Resharper rewrite

OK, so the first ReSharper post was a written statement of resharper joy. However, it’s not the best format for getting me some $$ for ReSharper at work. So, let’s write up an informational document for the people who would make the decisions…

ReSharper is an add-in to Visual Studio that provides Visual Studio with a number of useful features. Overall, they help a developer code cleaner, faster and more efficiently.  ReSharper is produced by JetBrains, the company that also produces IntelliJ, a highly regarded IDE for Java.

Some Key Features

  • Find Usages – this is VERY different from a search. It finds anyplace a class, a class’s method, a property or a variable has been used… if another class has a method of the same name, that method won’t come up-only the ones you want. This is a huge time saver. It’s amazing the amount of time you want to know where something is called so you know if it’s “safe” to change, for instance
  • Related to “Find Usages” is Rename… rename a class at the site of an object declaration, and the class will get changed, the name of the class file, the constructor, all declarations of objects based on that class, and any private variables that seem to have a related name get changed. This is great because any code that’s been around for a while collects artifacts that are misnamed… among other reasons, because something ends up getting repurposed in unexpected ways, or a domain concept becomes better understood. These misnamings were previously a minefield that would inevitably happen. With rename, it’s very easy to give objects the proper name, so the code can become much more intuitive.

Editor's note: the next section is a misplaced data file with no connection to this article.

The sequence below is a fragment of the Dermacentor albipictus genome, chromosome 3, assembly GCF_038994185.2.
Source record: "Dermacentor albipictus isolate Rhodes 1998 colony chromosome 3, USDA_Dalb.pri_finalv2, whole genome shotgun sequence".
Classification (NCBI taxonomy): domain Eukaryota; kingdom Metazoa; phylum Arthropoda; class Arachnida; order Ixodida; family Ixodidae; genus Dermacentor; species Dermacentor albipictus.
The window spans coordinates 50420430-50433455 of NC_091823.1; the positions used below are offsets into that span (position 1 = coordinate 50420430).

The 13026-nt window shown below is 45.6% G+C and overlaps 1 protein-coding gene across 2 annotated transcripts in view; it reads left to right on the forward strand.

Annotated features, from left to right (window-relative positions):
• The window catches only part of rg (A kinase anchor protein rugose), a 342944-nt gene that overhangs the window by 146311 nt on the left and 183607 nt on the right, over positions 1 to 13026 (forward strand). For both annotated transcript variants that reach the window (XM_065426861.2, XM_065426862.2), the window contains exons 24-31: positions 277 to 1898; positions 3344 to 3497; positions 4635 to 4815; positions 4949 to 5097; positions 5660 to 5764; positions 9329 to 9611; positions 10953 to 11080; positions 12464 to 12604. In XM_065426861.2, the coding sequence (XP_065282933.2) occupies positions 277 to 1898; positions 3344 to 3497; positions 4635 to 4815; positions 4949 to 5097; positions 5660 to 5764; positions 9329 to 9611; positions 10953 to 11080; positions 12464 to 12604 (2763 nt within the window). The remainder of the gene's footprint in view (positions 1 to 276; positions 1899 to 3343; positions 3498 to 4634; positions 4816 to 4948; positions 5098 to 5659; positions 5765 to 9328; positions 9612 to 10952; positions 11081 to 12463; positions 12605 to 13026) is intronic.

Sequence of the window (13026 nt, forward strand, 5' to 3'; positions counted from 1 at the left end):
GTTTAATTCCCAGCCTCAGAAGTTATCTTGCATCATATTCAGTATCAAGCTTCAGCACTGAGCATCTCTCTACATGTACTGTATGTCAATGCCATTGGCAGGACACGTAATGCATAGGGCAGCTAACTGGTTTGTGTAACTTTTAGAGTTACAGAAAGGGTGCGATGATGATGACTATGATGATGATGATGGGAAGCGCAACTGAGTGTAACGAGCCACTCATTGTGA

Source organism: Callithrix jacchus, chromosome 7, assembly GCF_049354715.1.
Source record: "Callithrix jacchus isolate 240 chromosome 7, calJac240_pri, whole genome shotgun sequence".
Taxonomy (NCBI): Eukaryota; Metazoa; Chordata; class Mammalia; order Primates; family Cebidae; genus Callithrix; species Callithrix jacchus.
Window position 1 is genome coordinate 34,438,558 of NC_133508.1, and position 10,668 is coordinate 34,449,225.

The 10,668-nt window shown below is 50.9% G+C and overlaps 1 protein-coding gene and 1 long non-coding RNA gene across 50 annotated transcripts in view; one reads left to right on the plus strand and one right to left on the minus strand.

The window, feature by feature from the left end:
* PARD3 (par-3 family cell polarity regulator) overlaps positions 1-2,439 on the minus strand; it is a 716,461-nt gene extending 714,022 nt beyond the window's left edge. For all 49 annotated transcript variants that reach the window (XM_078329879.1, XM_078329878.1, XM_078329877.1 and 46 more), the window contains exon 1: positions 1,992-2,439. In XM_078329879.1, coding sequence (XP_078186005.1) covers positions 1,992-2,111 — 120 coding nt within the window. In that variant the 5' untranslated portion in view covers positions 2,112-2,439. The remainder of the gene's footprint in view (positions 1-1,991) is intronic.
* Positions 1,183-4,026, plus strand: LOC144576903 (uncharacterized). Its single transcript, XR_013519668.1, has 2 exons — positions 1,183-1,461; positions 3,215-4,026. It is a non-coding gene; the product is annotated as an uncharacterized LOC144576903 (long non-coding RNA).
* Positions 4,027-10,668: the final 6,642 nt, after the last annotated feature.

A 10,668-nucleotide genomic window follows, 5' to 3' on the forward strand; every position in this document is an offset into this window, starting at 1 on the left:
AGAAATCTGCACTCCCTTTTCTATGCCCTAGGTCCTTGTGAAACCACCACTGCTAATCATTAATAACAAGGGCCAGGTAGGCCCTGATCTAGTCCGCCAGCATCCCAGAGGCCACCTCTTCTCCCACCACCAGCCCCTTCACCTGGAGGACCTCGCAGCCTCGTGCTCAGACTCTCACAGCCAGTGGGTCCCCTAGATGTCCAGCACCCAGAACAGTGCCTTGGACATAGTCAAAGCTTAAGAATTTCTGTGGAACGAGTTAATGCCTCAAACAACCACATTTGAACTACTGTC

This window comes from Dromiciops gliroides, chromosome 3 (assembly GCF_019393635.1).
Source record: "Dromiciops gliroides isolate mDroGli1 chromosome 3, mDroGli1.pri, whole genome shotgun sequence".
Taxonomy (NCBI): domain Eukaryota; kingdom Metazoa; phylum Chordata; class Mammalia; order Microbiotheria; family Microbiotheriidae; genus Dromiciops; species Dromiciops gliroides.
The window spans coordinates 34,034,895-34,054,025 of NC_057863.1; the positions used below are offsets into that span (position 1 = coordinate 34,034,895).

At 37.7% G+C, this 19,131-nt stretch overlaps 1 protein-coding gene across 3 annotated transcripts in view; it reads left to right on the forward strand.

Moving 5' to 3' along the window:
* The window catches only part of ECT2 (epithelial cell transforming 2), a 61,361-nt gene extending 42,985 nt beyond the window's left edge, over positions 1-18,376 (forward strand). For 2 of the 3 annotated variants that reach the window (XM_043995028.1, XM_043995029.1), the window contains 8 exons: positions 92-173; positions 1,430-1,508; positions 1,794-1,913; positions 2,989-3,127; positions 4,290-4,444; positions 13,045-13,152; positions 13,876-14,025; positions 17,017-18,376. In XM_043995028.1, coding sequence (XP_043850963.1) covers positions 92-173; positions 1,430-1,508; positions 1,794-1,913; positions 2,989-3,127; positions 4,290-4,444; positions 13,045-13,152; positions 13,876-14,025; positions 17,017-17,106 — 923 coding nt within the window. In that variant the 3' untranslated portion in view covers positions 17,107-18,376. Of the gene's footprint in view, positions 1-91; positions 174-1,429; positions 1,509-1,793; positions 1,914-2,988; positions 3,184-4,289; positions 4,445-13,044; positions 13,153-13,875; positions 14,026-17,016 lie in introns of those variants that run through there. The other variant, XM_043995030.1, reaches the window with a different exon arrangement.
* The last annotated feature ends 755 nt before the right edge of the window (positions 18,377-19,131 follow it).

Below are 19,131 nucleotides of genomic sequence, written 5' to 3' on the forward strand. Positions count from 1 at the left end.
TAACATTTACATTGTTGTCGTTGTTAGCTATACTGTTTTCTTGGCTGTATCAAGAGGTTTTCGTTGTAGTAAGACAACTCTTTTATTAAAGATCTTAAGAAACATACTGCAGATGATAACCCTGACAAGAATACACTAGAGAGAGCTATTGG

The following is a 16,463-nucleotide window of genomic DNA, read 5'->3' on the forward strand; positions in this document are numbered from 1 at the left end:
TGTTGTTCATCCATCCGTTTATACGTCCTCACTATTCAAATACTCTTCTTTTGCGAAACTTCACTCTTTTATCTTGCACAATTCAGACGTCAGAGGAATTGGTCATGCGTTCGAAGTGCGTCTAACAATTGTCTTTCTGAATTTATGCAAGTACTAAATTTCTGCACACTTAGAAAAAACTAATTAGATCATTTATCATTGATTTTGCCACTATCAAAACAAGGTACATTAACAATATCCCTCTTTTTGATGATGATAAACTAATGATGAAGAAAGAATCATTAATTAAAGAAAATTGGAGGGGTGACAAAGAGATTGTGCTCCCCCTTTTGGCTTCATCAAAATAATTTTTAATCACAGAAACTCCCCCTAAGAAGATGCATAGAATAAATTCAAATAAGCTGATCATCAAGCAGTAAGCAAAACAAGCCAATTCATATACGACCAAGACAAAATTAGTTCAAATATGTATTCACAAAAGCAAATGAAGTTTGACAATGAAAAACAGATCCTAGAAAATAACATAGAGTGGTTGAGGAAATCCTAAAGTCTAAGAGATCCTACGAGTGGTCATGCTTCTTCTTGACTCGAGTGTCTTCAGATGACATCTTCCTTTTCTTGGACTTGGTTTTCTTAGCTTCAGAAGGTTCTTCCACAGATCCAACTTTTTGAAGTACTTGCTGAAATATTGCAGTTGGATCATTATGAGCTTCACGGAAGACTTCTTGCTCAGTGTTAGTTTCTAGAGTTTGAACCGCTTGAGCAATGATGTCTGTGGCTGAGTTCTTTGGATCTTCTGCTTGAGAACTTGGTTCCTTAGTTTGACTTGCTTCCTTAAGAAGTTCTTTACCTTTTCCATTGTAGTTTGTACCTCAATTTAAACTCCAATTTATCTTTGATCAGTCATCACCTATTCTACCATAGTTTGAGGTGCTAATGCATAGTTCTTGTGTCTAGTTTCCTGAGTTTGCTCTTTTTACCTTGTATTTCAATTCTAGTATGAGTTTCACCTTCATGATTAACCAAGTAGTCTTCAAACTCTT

• Highlight unused code. This isn’t really something that a user actively does, it’s one of the many things ReSharper does on its own that helps a developer code better. If a variable or “using” statement is not being used, it colors it gray. Then, unused things can be removed with a quick keystroke. Just another feature at keeping the code clean.
  • If you’re viewing an interface, there’s an option to go to implementors, and it provides a list. Yes, you could do a text search for the interface name, but if you ARE coding with interfaces, this saves time, and is a really intuitive way to navigate.
  • Code completion. If configured correctly, Visual Studio will do code completion, but it requires a code compile for methods to come up. Resharper parses code on-the-fly, so you immediately have classes and methods from other files available as you are working, even if things don’t compile. A little thing, but another timesaver-it saves on typing/guessing errors on your current work even when the code isn’t compiling.
  • It provides better inline method documentation. Again, you could get better documentation on the web, but having it right at your cursor as you type is instant (unlike a web search), and doesn’t require a context switch.